Prosthetic heart valves deployed in the left heart (aortic and mitral) are subjected to harsh hemodynamical conditions. Most of the tissue engineered heart valves have been developed for the low-pressure pulmonary position because of the difficulties in fabricating a mechanically strong valve, able to withstand the systemic circulation. This necessitates the use of reinforcing scaffolds, resulting in a tissue-engineered textile reinforced tubular aortic heart valve.
Cardiovascular disease is the leading cause of death in developed Cardiovascular disease is the leading cause of death in developed nations and imposes a high socioeconomic cost. In 2014, Dassault Systemes launched the Living Heart Project to harness the power of realistic simulation to tackle the problem of cardiovascular disease. The cornerstone of the project is the Living Heart Model (LHM), an anatomically and physiologically realistic model of a human heart that can be used for in silico diagnosis and treatment of cardiovascular disease. In this paper, we describe applications of the model in medical device design, drug safety, and patient care.
Cardiovascular disease remains the leading cause of death in Cardiovascular disease remains the leading cause of death in developed countries. After the introduction of stents in the 1980s mortality rates declined, yet those gains have since plateaued, signaling the need for a new generation of treatments that are safer and more effective. To achieve this goal, it is important to understand both the physical device-body interaction as well as the physiological changes induced by the device.
Computational tools are uniquely capable of accounting for cardiac/vascular tissue mechanics, blood flow, and the interaction between them, yet are currently under-utilized due to their complexity. The SIMULIA Living Heart Model (LHM), an anatomically and physiologically realistic 3D model of a human heart, provides a platform to better understand the human heart in healthy and diseased states as well as to improve the efficacy of cardiovascular medical devices and to guide the clinical treatment of heart disease. In this paper, we focus on the modeling of blood flow which encompasses a wide variety of conceptual and technical approaches. These range from 0D/1D lumped parameter models (LPMs) of the cardiovascular system to highly detailed 3D fluid-structure interaction (FSI) co-simulations.Using applications from medical device design and patient care, we discuss best practices in the context of the problem being modeled and the level of accuracy desired.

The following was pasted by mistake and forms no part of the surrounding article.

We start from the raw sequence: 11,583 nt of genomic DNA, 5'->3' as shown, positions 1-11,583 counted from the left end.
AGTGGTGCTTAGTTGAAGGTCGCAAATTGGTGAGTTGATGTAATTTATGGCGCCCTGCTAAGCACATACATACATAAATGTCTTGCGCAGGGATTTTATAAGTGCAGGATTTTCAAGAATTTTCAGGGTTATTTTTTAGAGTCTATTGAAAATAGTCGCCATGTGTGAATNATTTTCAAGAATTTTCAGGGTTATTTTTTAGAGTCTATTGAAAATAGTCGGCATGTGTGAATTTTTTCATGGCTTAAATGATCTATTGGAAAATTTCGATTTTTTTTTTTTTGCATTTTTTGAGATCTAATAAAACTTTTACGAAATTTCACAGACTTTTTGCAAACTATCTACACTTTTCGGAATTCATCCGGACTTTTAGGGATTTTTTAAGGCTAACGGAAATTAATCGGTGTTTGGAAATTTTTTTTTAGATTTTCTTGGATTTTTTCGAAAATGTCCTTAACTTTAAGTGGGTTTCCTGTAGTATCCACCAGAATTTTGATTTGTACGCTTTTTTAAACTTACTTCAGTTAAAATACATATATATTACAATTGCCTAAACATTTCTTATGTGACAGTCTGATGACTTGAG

As the consciousness of energy saving and carbon reduction and comfortable environment is paid increasing attention to, the common objective of various countries with decreasing energy is to develop and popularize high efficiency and low running noise blowers. This study uses CFD to calculate the flow field and performance of a blower and compare with the experimental measurement.
The characteristic curve of blower shows that the simulated and experimental values are close to each other, the difference between the values is only 0.4%. This analysis result proofs the CFD package is a highly reliable tool for the future blower design improvement. In addition, this study discusses the noise distribution of blower flow field, the periodic pressure output value calculated by CFD is used in the sound source input of sound pressure field, so as to simulate and analyze the aerodynamic noise reading of the flow field around the blower. The result shows that the simulated value of flow field around the fan has as high as 80.5 dB(A) ~ 81.5 dB(A) noise level and is agree with measurement (82 dB(A)). The noise level is low but has a sharp noise. According to the numerical results, designer of the blower modify the tongue geometry and remove the sharp noise.